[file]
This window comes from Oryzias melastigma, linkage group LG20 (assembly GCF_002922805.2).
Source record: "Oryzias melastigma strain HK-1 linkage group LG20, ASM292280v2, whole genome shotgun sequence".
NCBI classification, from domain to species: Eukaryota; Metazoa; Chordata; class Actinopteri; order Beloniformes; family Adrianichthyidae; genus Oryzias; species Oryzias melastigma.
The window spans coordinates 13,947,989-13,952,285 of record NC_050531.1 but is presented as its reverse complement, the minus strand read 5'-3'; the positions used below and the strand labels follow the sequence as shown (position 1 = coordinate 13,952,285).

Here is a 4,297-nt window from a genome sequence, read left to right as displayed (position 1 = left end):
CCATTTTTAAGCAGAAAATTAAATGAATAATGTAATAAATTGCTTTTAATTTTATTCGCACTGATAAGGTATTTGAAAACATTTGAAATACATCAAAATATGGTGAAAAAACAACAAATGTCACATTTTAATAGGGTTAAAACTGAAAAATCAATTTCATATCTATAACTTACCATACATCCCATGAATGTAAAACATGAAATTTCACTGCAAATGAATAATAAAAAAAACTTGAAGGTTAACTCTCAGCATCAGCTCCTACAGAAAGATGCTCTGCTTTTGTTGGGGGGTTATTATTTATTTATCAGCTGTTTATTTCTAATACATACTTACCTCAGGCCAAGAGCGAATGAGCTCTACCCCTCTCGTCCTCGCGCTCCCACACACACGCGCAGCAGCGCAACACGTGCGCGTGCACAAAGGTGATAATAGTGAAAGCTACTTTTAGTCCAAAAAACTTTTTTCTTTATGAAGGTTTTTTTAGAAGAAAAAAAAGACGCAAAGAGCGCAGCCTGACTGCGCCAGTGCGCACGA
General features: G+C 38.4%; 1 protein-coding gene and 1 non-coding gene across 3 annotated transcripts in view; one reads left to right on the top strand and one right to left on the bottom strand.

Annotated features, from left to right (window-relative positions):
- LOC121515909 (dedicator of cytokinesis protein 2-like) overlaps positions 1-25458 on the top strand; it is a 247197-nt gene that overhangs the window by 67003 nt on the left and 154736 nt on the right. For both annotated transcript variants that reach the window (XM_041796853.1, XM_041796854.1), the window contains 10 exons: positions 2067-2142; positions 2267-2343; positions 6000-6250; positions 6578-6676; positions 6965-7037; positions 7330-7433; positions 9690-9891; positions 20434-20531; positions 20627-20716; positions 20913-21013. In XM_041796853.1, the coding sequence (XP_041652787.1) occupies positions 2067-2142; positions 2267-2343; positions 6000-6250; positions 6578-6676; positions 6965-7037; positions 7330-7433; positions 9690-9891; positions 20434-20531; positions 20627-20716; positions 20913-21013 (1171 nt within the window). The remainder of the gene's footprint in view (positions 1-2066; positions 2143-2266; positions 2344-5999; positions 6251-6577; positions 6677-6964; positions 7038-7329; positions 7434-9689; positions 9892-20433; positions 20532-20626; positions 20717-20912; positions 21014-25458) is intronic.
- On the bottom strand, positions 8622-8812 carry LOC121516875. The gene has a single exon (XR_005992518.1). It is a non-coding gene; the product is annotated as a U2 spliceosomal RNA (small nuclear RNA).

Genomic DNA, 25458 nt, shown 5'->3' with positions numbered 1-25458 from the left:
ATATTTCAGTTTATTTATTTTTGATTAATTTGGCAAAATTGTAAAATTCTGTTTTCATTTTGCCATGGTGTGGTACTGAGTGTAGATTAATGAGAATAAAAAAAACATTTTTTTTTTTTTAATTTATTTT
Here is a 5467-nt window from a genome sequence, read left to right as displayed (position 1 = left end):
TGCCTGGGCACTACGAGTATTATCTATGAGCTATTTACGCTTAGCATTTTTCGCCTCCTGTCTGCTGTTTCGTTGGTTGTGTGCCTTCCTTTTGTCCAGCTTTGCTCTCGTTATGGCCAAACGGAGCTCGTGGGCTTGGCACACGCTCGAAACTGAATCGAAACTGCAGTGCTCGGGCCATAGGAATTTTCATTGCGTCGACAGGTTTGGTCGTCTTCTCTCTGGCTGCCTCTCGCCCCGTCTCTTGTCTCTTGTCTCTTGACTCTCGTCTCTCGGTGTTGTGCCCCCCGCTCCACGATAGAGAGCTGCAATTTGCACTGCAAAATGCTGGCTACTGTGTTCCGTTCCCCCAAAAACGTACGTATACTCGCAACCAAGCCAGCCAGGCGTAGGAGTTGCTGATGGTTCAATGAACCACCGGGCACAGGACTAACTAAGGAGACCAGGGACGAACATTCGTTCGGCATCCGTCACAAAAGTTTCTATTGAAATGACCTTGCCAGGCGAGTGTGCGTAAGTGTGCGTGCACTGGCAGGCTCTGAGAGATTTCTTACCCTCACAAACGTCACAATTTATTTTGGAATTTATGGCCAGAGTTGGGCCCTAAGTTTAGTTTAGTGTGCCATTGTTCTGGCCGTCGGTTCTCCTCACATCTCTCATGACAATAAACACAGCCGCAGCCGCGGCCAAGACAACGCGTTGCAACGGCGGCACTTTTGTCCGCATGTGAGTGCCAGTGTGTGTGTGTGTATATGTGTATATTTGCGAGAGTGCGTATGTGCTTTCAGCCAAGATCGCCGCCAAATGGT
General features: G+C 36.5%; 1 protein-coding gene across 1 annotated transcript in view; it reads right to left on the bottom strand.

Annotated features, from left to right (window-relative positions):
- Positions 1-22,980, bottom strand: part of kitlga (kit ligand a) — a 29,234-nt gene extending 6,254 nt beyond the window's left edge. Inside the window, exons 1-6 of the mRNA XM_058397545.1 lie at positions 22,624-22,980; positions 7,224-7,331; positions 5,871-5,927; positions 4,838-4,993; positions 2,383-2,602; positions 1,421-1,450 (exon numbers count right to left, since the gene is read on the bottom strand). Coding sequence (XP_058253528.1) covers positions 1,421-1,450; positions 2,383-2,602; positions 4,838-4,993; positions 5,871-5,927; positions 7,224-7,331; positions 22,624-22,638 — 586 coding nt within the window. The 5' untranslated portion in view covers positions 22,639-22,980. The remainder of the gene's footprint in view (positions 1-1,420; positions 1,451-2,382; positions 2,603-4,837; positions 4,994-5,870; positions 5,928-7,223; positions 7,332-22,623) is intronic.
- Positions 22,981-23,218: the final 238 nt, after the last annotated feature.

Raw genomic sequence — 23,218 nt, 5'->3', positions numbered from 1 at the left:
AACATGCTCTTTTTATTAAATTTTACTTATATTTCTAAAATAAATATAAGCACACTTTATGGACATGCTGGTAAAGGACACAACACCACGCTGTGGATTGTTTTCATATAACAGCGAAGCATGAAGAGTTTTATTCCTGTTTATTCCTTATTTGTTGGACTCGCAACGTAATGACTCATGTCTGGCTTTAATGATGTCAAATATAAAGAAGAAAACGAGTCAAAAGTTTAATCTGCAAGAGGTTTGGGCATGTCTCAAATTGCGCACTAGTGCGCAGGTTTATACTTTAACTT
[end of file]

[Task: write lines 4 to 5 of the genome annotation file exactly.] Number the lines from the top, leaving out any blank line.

The window spans coordinates 13,947,989-13,952,285 of record NC_050531.1 but is presented as its reverse complement, the minus strand read 5'-3'; the positions used below and the strand labels follow the sequence as shown (position 1 = coordinate 13,952,285).

Here is a 4,297-nt window from a genome sequence, read left to right as displayed (position 1 = left end):